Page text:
Q3 IPO Recap: Calling All Unicorns

Today’s installment of our Friday On My Mind… series comes courtesy of Chris Taylor, EVP, Thought Leadership & Partnerships, and Robert Graham, Lead Analyst, Capital Markets Services.

The US IPO market continued to plod along at a relatively slow pace in the past three months. Heightened expectations for a more robust quarter of IPOs came with the warmly-welcomed debut of NYSE-listed Twilio at the end of Q2. The Twilio IPO was followed in early July by another successful NYSE offering of the Asia-based messaging company Line. The IPO market for Q3 was looking up! Although these hopes were dashed, as the pace of IPOs in the third quarter mirrored the relatively slow third quarter of IPOs we saw in 2015, there are positive signs for the IPO market as we move to the end of the year and into 2017.

Let’s take a look at some recent history with a comparison of the YTD IPOs in the US through the third quarters of 2016 and 2015. The number of IPOs in 2016 and the funds raised are about half of what took place during the same time period in 2015. Additionally, first-day IPO performance in 2015 was far stronger than first-day performance of new issues in 2016. The good news is that IPOs in Q3 of 2016 outraised the IPOs in Q3 of 2015 and the performance of the Q3 2016 IPOs basically matched those of Q3 2015. A dash of momentum has returned to the market.

Another sign of the recent strength in the IPO market is the number of issues that have priced above the high end of their initial ranges. There was a considerable spike in deals (8) priced above the range in Q3 when compared to the first and second quarters of 2016, when only one deal priced above its initial range.

Let’s go back further in time and put some context to the 2016 IPO market in the US. The table below reviews the number of IPOs in the US and proceeds raised through the third quarter of every year back to 2001. As you can see, 2016 is almost certainly going to be the quietest year of IPOs since 2008 and 2009, a time when the US and the world were crawling out from under the rubble of the financial crisis.

Of course, IPOs are not exclusive to the US. The IPO markets outside of the US, while by no means on fire, certainly hold up better than the US market in YOY comparisons. The table below presents a regional summary of YTD IPOs in 2016 and 2015. The Asia-Pacific region is dominated by IPOs in Hong Kong and mainland China. Europe, Middle East and Africa IPOs also outpace the US based on total proceeds raised.


On a country basis, Hong Kong is the leading market for IPOs thus far in 2016 with the US trailing in terms of proceeds raised, despite having more than twice the number of IPOs as Hong Kong.

Back to the US
Like the second quarter, Q3 came to an end with a wildly successful IPO in the name of the cloud-computing company Nutanix. As we did with Twilio and Line, we’ve broken down the Nutanix IPO by looking at its first day of trading. While certainly not a guarantee of future success, performance out of the gate is viewed closely to get a read on how welcoming the market is to IPOs. The data below strongly illustrates that the demand for IPOs, particularly tech IPOs, is strong and it is the lack of supply, as companies stay private longer, that is partly responsible for the anemic IPO market.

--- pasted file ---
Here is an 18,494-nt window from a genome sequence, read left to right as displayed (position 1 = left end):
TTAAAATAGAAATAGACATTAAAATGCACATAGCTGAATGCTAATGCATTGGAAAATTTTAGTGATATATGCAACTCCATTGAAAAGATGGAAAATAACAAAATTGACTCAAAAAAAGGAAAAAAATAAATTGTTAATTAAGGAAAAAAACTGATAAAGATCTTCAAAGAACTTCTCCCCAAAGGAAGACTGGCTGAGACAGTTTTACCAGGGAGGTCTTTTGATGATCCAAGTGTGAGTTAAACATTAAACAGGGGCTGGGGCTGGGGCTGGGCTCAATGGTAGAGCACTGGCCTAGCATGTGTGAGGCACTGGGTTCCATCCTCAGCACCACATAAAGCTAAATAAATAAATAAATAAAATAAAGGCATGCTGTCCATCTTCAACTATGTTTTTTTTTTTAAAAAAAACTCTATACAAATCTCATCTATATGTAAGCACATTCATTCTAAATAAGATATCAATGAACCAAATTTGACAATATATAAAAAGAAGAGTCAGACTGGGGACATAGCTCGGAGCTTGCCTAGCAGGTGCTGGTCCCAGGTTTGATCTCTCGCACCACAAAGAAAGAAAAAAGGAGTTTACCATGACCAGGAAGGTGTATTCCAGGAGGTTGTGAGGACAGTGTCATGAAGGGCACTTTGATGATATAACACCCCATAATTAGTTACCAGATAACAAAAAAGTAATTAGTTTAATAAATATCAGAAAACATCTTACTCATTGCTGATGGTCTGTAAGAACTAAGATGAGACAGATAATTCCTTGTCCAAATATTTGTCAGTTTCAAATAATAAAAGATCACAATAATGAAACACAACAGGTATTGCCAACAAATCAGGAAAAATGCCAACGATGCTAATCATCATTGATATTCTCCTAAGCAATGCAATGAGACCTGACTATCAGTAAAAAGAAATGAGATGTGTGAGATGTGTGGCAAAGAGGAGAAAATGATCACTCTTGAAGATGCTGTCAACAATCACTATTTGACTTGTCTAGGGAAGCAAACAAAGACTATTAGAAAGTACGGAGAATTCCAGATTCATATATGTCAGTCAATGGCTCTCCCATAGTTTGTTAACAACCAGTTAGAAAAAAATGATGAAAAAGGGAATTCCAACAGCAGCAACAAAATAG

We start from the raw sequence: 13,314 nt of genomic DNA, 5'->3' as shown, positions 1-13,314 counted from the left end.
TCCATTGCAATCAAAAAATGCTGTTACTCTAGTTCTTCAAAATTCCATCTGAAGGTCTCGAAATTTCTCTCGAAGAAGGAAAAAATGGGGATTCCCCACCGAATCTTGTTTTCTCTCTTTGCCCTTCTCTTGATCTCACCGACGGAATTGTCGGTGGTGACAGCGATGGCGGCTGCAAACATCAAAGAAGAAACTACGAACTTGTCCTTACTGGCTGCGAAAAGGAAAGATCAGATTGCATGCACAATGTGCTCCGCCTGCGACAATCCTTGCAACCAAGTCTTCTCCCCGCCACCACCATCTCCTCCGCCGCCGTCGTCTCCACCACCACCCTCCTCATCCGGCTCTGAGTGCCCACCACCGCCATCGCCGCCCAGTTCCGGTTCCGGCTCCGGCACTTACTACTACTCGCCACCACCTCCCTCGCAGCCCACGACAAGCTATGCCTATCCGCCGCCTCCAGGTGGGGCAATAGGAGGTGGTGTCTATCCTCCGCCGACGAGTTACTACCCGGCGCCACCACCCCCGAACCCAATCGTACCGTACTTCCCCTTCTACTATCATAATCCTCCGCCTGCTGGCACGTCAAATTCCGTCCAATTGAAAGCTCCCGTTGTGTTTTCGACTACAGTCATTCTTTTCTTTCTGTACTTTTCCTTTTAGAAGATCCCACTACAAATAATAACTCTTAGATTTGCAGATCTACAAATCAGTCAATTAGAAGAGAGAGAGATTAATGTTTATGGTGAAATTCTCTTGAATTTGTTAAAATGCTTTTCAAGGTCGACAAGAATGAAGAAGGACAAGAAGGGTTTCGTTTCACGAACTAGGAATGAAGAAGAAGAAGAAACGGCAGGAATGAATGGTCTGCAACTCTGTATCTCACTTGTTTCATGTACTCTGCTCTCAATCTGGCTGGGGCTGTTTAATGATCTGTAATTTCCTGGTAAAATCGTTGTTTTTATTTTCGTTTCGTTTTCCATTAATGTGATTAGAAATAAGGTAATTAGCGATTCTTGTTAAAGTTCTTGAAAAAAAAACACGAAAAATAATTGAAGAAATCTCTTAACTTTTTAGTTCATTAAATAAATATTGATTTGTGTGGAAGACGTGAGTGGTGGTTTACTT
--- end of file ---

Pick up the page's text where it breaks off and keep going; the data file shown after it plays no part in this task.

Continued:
Nutanix (NASD:NTNX) priced its IPO at $16.00 and offered 14.87 million shares to raise $237.9 million. There have been bigger IPOs (NTNX is the 14th largest IPO to date) but the strong demand is reflected in the offering price, which was not only above the high end of the initial $11.00-$13.00 range, but it was above the high end of the revised range of $13.00-$15.00. Additionally, NTNX originally filed for an offering of 14.0 million shares but eventually sold close to 15.0 million shares.

NTNX was the 10th IPO of 2016 to price above the high end of the initial range. Seven of the 10 IPOs to do so in 2016 are technology companies. At the time of the Line IPO only two IPOs had priced above their initial ranges, so much of the strong market performance came in the third quarter. 

NTNX’s first day of trading blew the doors in as the stock hit a high of $39.40 in intra-day trading and finished its first session at $37.00, a gain of more than 130%! NTNX’s performance ranks as the best of any IPO in 2016 and the fifth best first day of trading for an IPO since 2014.


NTNX’s first-day performance invited a lot of flipping by investors that received an IPO allocation and others that bought the stock early when NTNX opened at $26.50. Trading volume for the first day equated to just over 200% of the shares offered, also ranking NTNX at the top of the list for 2016.

The reality of the calendar and the upcoming US Presidential election will likely prevent the IPO market from substantially outperforming the fourth quarter of 2015—26 deals that raised $7.3 billion. Nevertheless, the IPOs of Twilio, Line and Nutanix have certainly sent a clear message to investment bankers and private companies that the IPO market is not only open but it is eager to do business with the right companies. A rebound in activity may be in store for 2017.

P.S. At press time of this blog post, The Wall Street Journal reported that the California-based messaging company Snap Inc. (a/k/a Snapchat) was considering a 2017 IPO that would value the company at $25 billion. Thank your teens and tweens for that valuation. Let’s hope these plans don’t quickly disappear……

All IPO data is sourced and analyzed by Ipreo’s Capital Markets Analytics Team. Get regular updates on IPOs and other offerings by joining our mailing list.